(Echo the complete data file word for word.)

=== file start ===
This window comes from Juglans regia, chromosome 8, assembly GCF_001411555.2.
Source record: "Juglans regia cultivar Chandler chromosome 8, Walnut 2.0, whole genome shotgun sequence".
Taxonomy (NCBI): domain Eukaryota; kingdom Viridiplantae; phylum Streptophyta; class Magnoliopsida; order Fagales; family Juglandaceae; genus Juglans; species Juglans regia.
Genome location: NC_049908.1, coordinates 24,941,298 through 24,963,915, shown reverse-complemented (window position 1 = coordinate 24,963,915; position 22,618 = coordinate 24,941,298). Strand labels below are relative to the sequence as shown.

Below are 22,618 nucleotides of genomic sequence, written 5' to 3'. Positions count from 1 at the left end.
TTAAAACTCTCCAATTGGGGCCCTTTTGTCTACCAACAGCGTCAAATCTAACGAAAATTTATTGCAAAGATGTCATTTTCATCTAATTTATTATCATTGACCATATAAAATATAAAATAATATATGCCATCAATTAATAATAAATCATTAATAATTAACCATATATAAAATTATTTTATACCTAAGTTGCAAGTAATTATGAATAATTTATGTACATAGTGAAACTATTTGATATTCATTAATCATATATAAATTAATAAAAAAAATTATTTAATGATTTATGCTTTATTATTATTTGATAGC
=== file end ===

This window comes from Juglans regia, chromosome 8, assembly GCF_001411555.2.
Source record: "Juglans regia cultivar Chandler chromosome 8, Walnut 2.0, whole genome shotgun sequence".
Taxonomy (NCBI): domain Eukaryota; kingdom Viridiplantae; phylum Streptophyta; class Magnoliopsida; order Fagales; family Juglandaceae; genus Juglans; species Juglans regia.
Genome location: NC_049908.1, coordinates 24,941,298 through 24,963,915, shown reverse-complemented (window position 1 = coordinate 24,963,915; position 22,618 = coordinate 24,941,298). Strand labels below are relative to the sequence as shown.

Below are 22,618 nucleotides of genomic sequence, written 5' to 3'. Positions count from 1 at the left end.
TTAAAACTCTCCAATTGGGGCCCTTTTGTCTACCAACAGCGTCAAATCTAACGAAAATTTATTGCAAAGATGTCATTTTCATCTAATTTATTATCATTGACCATATAAAATATAAAATAATATATGCCATCAATTAATAATAAATCATTAATAATTAACCATATATAAAATTATTTTATACCTAAGTTGCAAGTAATTATGAATAATTTATGTACATAGTGAAACTATTTGATATTCATTAATCATATATAAATTAATAAAAAAAATTATTTAATGATTTATGCTTTATTATTATTTGATAGC